Verstappen’s “incredible” F3 drive which told Tost he was a future Schumacher

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It’s 10 years since Max Verstappen’s sole year of competition in junior single-seaters which promoted his swift elevation to Formula 1 and motorsport superstardom.

He has now won three world championships, all with Red Bull, who beat the likes of Mercedes to get his name on a contract. Famously, they brought him into F1 at just 17 years old, prompting the FIA to introduce an age limit soon afterwards to prevent anyone as young as him competing in the top flight again.

But Red Bull’s management had become convinced Verstappen was a star of the future. Franz Tost, then in charge of their junior F1 team Toro Rosso (later AlphaTauri, now operating as ‘RB’), recently identified the race which marked Verstappen out as a potential superstar of the future – a performance which he though stood comparison with the most successful F1 driver at that time, Michael Schumacher.

It came at the Norisring midway through the FIA Formula 3 European championship. Verstappen bypassed several lower categories and made F3 his first major single seater championship, and despite his inexperience collected enough points over the opening 12 rounds to lie fifth in the championships.

But there was clear potential for him to do better. He had only scored in five of those races, and already taken his first win, at the Hockenheimring. In the fifth of the season’s triple-header rounds at Spa-Francorchamps Verstappen hit his stride, becoming the first driver that year to sweep all three races.

The next round took place at a circuit utterly different to the long, sweeping Belgian circuit. The Norisring is a compact street course measuring just 2.3 kilometres. Though it officially has eight corners, realistically only four present a challenge to the driver, even in wet conditions, which made Verstappen’s performance all the more impressive.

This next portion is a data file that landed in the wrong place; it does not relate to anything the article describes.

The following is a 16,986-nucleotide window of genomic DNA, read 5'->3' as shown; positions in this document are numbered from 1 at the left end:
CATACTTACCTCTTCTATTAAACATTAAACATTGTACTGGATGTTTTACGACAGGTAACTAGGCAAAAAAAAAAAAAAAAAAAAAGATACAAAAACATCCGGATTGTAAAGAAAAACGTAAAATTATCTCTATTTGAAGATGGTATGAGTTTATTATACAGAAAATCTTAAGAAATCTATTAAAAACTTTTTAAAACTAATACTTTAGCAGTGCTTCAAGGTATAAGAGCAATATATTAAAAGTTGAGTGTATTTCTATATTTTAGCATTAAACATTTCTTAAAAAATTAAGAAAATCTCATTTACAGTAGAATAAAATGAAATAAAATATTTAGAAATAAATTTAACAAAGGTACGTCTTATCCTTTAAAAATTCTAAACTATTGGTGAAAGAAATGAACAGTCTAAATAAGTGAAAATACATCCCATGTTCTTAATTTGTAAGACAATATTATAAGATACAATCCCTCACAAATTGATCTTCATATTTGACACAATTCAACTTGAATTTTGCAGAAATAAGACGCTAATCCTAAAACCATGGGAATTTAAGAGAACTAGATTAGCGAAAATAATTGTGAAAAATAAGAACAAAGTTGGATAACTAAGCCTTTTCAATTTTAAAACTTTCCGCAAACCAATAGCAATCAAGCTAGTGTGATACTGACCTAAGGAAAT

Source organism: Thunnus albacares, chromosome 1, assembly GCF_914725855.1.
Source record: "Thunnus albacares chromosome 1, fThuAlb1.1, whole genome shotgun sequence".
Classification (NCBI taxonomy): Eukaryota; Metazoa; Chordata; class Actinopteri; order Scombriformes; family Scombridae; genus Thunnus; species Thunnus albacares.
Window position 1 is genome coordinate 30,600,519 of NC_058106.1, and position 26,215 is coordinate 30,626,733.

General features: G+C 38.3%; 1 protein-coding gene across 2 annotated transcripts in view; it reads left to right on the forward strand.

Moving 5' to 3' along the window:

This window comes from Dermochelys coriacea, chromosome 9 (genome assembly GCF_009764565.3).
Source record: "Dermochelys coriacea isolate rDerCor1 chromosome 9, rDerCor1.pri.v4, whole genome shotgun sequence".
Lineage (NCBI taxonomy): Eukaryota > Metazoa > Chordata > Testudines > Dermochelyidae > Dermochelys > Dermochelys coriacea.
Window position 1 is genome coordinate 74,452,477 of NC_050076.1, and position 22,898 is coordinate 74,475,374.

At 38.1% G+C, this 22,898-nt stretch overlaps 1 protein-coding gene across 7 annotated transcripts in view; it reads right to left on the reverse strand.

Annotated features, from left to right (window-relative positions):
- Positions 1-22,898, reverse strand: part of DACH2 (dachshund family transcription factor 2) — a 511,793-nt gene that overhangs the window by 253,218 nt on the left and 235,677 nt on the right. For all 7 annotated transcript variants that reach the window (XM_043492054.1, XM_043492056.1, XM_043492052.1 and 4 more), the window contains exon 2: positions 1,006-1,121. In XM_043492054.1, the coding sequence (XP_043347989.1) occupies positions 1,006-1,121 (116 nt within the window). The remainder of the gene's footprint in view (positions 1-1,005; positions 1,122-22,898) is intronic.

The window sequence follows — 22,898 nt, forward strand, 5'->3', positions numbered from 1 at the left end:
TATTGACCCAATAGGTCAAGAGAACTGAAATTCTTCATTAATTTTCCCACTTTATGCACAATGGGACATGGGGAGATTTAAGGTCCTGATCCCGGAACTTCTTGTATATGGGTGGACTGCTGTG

Victory in the weekend’s opening race lifted Verstappen to second in the standings. The ultra-consistent Esteban Ocon lay 106 points ahead, having taken five wins and nine further podium finishes up to that point, but with 425 points available Verstappen could still entertain thoughts of mounting a challenge for the title.

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He placed his Van Amersfoort-run car on pole position, pipping Ocon by less than a tenth of a second. As the race began on a damp track Verstappen held his lead while Tom Blomqvist demoted Ocon to third.

Max Verstappen, Norisring, 2023
When rain fell at the Norisring, Verstappen left his rivals standing
Verstappen’s lead was 3.9 seconds when the race was interrupted by a Safety Car period due to a collision. But rain began to fall and the red flags flew, giving teams the chance to switch their cars to wet weather tyres.

When the race restarted a quarter of an hour later Verstappen held his lead while Ocon and Blomqvist tangled. The Safety Car returned once more, and by now it was obvious the race would not run to its 42-lap distance. At the end of lap 23 the Safety Car pitted for the final time and Verstappen streaked away from the pursuing Jordan King.

In the wet conditions, on a relatively simple track, the rate with which Verstappen left his pursuers behind was breathtaking:

Lap 24: 0.485s
Lap 25: 1.847s